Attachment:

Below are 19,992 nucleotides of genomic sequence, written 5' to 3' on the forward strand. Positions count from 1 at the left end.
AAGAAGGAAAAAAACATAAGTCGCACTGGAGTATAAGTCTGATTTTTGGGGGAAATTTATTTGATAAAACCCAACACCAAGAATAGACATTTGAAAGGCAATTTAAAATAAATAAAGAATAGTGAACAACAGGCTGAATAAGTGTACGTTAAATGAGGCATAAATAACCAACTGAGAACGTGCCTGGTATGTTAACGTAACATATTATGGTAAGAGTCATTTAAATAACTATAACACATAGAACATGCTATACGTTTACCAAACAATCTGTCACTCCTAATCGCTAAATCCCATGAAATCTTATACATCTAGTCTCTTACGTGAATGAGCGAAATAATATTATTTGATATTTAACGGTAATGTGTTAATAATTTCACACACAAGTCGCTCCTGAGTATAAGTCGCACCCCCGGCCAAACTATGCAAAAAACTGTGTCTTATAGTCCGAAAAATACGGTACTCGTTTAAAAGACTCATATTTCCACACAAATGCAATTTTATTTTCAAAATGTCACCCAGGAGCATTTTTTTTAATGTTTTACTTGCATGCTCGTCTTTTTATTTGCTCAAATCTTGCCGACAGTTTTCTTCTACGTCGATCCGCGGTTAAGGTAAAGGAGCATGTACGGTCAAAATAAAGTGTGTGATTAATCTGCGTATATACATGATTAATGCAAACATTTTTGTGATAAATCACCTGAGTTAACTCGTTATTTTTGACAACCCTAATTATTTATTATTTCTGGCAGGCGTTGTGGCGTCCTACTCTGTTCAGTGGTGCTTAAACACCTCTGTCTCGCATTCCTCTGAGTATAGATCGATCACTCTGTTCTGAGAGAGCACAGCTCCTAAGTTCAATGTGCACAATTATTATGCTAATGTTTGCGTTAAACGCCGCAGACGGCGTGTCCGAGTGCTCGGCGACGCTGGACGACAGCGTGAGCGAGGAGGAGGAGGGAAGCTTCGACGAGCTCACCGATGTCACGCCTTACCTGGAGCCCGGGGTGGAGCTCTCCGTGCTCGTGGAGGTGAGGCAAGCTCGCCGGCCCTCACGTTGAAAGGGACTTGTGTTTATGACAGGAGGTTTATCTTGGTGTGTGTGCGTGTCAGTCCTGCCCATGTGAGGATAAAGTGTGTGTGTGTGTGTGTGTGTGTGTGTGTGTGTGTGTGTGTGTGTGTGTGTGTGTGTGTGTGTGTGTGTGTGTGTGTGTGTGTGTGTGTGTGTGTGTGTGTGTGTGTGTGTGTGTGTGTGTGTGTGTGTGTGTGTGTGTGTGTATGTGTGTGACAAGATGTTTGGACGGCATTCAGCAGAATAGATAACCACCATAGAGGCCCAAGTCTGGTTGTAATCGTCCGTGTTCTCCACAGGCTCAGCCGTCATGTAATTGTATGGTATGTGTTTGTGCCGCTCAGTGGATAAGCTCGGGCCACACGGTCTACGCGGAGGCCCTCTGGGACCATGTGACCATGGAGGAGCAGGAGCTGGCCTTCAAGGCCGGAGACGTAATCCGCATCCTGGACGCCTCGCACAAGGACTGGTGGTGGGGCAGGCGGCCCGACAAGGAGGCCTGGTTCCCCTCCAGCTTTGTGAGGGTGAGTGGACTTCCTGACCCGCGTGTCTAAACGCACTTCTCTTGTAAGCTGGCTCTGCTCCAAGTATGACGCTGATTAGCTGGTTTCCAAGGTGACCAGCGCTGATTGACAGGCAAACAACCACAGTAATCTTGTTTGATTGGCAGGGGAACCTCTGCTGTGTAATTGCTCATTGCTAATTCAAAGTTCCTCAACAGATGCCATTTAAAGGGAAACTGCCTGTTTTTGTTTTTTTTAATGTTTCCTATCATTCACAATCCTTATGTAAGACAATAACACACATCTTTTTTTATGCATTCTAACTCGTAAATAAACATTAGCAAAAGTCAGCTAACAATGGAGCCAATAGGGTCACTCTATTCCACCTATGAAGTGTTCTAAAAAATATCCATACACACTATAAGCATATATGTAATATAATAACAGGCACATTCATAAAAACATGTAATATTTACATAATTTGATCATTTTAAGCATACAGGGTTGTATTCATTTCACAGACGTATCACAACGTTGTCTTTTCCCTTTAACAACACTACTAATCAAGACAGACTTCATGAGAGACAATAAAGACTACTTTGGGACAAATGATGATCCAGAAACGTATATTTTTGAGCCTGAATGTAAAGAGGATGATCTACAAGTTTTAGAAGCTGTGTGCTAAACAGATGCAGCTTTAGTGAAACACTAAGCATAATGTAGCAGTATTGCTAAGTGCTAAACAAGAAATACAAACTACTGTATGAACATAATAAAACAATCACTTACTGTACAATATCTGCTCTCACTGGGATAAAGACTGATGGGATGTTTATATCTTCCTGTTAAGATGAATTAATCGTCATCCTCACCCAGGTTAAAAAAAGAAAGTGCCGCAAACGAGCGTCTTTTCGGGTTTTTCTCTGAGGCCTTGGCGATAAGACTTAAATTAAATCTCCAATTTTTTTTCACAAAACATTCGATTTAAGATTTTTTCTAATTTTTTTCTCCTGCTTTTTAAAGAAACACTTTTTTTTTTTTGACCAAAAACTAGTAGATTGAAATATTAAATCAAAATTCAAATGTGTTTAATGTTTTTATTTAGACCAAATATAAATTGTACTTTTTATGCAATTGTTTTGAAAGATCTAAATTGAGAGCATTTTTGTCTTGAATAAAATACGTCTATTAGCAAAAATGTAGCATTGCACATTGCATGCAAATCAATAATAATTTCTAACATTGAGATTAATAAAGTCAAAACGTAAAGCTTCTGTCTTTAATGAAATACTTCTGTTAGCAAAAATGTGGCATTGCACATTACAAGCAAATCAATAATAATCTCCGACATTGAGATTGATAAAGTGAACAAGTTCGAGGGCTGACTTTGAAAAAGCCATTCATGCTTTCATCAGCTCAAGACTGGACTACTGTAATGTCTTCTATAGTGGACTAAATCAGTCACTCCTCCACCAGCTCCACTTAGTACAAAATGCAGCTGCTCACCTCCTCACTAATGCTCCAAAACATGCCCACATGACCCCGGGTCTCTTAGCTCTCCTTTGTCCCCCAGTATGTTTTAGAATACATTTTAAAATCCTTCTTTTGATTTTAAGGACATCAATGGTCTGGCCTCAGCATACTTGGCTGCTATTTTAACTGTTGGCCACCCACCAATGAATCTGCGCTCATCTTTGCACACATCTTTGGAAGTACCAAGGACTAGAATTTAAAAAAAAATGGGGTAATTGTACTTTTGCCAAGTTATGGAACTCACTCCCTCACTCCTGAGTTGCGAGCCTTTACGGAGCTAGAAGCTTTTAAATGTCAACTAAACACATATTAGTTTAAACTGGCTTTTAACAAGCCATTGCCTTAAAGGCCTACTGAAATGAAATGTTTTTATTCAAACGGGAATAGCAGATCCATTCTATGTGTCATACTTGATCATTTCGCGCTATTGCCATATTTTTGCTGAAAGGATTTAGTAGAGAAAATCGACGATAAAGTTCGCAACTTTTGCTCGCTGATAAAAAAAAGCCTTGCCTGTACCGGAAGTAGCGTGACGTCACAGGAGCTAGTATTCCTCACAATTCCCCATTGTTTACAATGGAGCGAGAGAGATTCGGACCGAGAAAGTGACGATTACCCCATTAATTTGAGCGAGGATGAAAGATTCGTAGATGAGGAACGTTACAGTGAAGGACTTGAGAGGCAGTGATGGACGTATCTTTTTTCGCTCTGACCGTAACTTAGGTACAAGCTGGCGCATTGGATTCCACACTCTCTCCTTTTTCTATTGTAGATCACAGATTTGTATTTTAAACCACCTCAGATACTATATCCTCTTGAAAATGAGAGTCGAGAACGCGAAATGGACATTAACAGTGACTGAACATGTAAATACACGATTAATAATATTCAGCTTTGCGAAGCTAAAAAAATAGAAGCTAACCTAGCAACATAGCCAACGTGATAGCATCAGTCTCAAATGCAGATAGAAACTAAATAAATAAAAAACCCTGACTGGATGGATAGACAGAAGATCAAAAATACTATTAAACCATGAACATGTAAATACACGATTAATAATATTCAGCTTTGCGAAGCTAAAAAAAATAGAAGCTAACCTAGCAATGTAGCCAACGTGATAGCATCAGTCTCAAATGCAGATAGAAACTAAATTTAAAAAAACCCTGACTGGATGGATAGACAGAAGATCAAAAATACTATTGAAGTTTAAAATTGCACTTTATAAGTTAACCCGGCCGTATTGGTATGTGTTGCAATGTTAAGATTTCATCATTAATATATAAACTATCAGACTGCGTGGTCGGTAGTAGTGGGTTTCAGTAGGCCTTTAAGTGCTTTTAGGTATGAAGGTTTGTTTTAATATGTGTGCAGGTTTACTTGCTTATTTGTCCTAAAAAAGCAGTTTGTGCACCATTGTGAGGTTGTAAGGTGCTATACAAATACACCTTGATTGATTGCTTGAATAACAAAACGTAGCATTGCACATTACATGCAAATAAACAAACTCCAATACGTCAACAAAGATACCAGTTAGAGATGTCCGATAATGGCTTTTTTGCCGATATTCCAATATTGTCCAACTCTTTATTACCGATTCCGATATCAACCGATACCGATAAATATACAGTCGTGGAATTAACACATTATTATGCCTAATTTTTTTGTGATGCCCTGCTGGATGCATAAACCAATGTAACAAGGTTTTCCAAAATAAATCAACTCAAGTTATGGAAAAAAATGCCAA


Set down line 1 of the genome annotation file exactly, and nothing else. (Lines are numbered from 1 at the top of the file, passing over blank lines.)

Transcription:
Below are 19,992 nucleotides of genomic sequence, written 5' to 3' on the forward strand. Positions count from 1 at the left end.